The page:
Sweets for the SwedtSweets for the SwedtNorthern Eagle Distributing had a few different dessert wines to choose from. I tried the chocolate red win - ChocoVine because YOLO. Eh, it's alright.

And yes, they gave these adorable mini stemless wine glasses (for the first time, I'm told) to drink the wine (and beer!) with. How thoughtful and fun. Plus you get a little souvenir to take home, in case you want tiny glasses of beer/wine in the future.

Sweets for the SwedtThe Heritage Grille at the Ramada Inn had little plates of three desserts. I really didn't need three separate desserts, so I just stole a strawberry off one plate. It was good - and it was a nice change of pace to have white chocolate.

I didn't know the Ramada had a restaurant. I need to add that to my list of places to try. Has anyone been there?

Sweets for the Swedt Okay, Atomic Grill really went all out. This is what they had: lemon curd, almond genoise, smoked chocolate ganache, blood orange reduction, crystallized ginger scented mascarpone, pistacchio brittle. I gotta say, it was definitely different and creative. And it was tasty - but not my absolute fav.

Terra Cafe had a huge - not sample sized - chocolate cake with coconut. Chocolate cake isn't my most favorite, but kudos to them for seriously making huge portions and giving everybody their own mini cake. Holla.

Sweets for the Swedt

Sweets for the Swedt
Sweets for the SwedtRising Creek Bakery & Cafe had my absolute favorite dessert. Joel Brown actually crafted these babies: french lemon cake with raspberry and meringue.

I voted for them to be the overall winner - and surprise - they were. Joel was super creative with the delivery - so not only was this fun to eat, the flavors were just divine. The cake part was moist and not overly sweet so that the other sweet flavors shined through. Just very creative and very, very tasty. 

Sweets for the SwedtSweets for the Swedt

So I know Coldstone is ice cream,  but by the time we got to their table, everything was melted. I'm not quite sure what they expected? It was too warm to keep ice cream in tact there. So, yeah, no.

Sweets for the Swedt
Sweets for the SwedtThe Brew Pub brought their A game, for sure. Not only did they have beer on top to complement their dessert, they infused it into the actual dessert. It is a strawberry Alpha Blonde ale swirled Old Morgantown Amber Ale malt chocolate brownie with a coffee porter cream cheese frosting paired with an 80 Shilling Scotch Ale marshmallow fluff and Kettle Bottom Brown Ale candied almonds.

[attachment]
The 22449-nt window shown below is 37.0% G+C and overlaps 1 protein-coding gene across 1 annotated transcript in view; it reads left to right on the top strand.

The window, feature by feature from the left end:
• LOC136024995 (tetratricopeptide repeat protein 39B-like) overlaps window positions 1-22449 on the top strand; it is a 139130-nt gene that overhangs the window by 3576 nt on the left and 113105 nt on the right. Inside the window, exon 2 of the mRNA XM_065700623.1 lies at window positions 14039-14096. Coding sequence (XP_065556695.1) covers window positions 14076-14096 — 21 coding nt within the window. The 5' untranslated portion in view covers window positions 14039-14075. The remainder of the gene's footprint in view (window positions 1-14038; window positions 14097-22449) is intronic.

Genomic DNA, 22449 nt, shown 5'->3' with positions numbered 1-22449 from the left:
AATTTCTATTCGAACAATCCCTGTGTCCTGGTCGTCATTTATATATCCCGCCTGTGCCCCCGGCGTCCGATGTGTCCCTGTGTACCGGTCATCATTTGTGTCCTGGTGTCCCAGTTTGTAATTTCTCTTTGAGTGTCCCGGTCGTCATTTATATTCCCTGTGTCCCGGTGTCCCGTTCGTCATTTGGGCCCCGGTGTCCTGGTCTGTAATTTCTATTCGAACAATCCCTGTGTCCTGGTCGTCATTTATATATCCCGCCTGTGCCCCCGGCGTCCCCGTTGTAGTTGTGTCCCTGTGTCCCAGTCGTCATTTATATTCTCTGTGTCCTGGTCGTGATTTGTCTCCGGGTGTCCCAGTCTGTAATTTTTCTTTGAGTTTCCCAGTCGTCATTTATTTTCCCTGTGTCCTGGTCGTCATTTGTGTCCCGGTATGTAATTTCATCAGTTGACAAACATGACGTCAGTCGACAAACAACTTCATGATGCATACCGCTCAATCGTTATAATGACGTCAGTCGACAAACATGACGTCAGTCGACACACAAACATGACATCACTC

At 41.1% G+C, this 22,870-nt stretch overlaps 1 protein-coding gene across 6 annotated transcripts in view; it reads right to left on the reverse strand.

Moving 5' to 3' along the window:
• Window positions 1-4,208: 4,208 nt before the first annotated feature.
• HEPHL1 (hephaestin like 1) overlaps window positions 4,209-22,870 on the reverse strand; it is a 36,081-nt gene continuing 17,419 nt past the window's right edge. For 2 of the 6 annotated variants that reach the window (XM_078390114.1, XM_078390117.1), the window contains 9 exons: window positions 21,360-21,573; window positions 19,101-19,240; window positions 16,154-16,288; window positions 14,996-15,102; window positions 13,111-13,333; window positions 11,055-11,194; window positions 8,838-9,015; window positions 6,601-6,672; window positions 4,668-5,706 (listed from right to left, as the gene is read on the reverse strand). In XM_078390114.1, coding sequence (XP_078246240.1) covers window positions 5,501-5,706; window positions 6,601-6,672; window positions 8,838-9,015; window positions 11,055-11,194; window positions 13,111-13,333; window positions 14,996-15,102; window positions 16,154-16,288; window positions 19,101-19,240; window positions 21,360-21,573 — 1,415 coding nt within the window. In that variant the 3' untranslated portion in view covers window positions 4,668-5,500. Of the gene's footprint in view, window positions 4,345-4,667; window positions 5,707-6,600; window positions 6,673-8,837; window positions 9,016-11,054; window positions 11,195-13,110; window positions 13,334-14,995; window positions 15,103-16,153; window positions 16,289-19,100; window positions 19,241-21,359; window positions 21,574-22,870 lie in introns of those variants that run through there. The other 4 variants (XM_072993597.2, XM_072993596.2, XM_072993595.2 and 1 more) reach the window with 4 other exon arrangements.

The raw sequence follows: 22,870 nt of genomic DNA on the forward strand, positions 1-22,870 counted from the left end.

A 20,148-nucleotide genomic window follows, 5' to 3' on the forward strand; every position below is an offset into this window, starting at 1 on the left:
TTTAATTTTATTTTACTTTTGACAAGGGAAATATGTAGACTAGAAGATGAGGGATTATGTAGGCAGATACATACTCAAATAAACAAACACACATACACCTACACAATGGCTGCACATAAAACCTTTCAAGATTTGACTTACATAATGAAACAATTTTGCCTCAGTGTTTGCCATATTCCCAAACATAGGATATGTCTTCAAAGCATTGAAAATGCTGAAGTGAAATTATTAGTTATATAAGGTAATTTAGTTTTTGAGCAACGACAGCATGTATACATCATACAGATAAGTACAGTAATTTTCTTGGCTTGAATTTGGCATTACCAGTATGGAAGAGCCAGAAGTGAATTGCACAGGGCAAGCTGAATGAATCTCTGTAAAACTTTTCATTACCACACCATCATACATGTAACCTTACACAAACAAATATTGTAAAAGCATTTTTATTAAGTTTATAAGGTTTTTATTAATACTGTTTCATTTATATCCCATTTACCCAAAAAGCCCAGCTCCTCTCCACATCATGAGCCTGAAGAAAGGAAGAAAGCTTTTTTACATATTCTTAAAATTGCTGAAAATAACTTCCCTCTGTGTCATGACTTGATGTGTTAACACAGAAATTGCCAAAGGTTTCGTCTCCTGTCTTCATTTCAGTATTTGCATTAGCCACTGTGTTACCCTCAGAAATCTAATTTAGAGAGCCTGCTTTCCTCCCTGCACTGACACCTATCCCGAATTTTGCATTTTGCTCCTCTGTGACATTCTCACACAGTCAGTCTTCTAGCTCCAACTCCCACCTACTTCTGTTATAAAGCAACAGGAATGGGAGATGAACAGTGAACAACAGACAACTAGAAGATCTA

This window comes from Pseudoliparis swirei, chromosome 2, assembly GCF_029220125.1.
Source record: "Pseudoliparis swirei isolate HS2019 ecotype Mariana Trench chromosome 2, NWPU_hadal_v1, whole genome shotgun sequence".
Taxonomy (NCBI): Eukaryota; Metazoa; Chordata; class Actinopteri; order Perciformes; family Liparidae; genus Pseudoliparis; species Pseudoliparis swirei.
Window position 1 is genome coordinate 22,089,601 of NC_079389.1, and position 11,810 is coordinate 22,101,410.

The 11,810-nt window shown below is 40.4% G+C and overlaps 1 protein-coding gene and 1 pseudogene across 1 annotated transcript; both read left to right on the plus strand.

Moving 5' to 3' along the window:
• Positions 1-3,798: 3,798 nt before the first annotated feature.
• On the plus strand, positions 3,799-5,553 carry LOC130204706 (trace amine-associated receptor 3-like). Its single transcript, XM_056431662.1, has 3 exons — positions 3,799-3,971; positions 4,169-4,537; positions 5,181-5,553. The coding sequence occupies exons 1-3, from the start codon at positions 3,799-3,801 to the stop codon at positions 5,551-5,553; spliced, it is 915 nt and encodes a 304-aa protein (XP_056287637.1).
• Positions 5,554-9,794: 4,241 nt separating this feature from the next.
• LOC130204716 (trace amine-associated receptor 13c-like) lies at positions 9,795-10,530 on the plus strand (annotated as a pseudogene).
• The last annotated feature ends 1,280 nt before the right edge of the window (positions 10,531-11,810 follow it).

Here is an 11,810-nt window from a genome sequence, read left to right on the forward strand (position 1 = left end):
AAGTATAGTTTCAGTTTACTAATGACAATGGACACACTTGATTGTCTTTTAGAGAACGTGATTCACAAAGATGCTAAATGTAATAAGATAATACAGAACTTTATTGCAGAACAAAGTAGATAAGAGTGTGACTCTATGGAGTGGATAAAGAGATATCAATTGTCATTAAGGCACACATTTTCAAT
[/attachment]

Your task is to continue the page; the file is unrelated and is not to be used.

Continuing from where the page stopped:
Sweets for the Swedt
Sweets for the SwedtIt was definitely different and had some fierce flavor. But I love the creativity and thought that went into this. It was a little heavy and strong for me, but I still am happy with it.

Oh, and I got a beer. So, yeah. That was a smart move.

Sweets for the Swedt

Sweets for the SwedtLebanese Bistro had baklava, but I already had baklava. I asked for the filo dough/strawberry concoction. They said I'd have to go to the restaurant for that. But the owner quickly said I could have it. He said he was saving it for those really interested. So, I did, and it wasn't bad. It was a bit more creative, not super sweet, but overall not bad.

Sweets for the Swedt

Sweets for the Swedt
After Lebanese, it was Tutto Gelato. Who actually did the ice cream right - by storing it in a freezer and scooping it as people come by. It was salted caramel stracciatella with whipped cream.

Sweets for the Swedt
Table 9 - a citrus goat cheese cheesecake with strawberry rhubarb sauce and candied pecans. This was definitely my second runner up. I love love loved this.
Sweets for the Swedt
Erickson Alumni Center - creme brulee. By the time I got here, it wasn't brittle at the top - it was just soft. So, meh.
Sweets for the Swedt
Jimmy's Diner had this lemon cake that had cream and meringue, and it was tasty. And the owner was lovely.
Sweets for the Swedt